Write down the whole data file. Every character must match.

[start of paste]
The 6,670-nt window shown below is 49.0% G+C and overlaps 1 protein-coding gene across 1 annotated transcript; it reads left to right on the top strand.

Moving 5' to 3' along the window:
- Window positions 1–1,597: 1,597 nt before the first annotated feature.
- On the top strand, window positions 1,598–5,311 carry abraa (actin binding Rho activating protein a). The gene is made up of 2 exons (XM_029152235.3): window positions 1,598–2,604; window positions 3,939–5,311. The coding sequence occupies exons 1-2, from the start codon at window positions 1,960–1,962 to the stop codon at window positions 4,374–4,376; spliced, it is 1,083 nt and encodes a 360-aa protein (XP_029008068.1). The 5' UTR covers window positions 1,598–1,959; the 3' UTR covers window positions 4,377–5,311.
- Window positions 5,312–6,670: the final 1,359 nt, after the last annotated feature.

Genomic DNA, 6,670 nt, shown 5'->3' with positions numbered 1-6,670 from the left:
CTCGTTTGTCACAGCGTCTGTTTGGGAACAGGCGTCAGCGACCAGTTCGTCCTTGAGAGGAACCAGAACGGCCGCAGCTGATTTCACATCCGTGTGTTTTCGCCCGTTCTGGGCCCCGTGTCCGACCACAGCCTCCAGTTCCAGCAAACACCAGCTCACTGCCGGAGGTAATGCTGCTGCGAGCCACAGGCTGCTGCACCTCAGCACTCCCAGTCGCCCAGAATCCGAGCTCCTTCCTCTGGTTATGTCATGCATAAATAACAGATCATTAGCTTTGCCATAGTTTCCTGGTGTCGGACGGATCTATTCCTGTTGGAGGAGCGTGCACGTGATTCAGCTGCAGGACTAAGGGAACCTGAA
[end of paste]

The 6,670-nt window shown below is 49.0% G+C and overlaps 1 protein-coding gene across 1 annotated transcript; it reads left to right on the top strand.

Moving 5' to 3' along the window:
- Window positions 1–1,597: 1,597 nt before the first annotated feature.
- On the top strand, window positions 1,598–5,311 carry abraa (actin binding Rho activating protein a). The gene is made up of 2 exons (XM_029152235.3): window positions 1,598–2,604; window positions 3,939–5,311. The coding sequence occupies exons 1-2, from the start codon at window positions 1,960–1,962 to the stop codon at window positions 4,374–4,376; spliced, it is 1,083 nt and encodes a 360-aa protein (XP_029008068.1). The 5' UTR covers window positions 1,598–1,959; the 3' UTR covers window positions 4,377–5,311.
- Window positions 5,312–6,670: the final 1,359 nt, after the last annotated feature.

Genomic DNA, 6,670 nt, shown 5'->3' with positions numbered 1-6,670 from the left:
CTCGTTTGTCACAGCGTCTGTTTGGGAACAGGCGTCAGCGACCAGTTCGTCCTTGAGAGGAACCAGAACGGCCGCAGCTGATTTCACATCCGTGTGTTTTCGCCCGTTCTGGGCCCCGTGTCCGACCACAGCCTCCAGTTCCAGCAAACACCAGCTCACTGCCGGAGGTAATGCTGCTGCGAGCCACAGGCTGCTGCACCTCAGCACTCCCAGTCGCCCAGAATCCGAGCTCCTTCCTCTGGTTATGTCATGCATAAATAACAGATCATTAGCTTTGCCATAGTTTCCTGGTGTCGGACGGATCTATTCCTGTTGGAGGAGCGTGCACGTGATTCAGCTGCAGGACTAAGGGAACCTGAA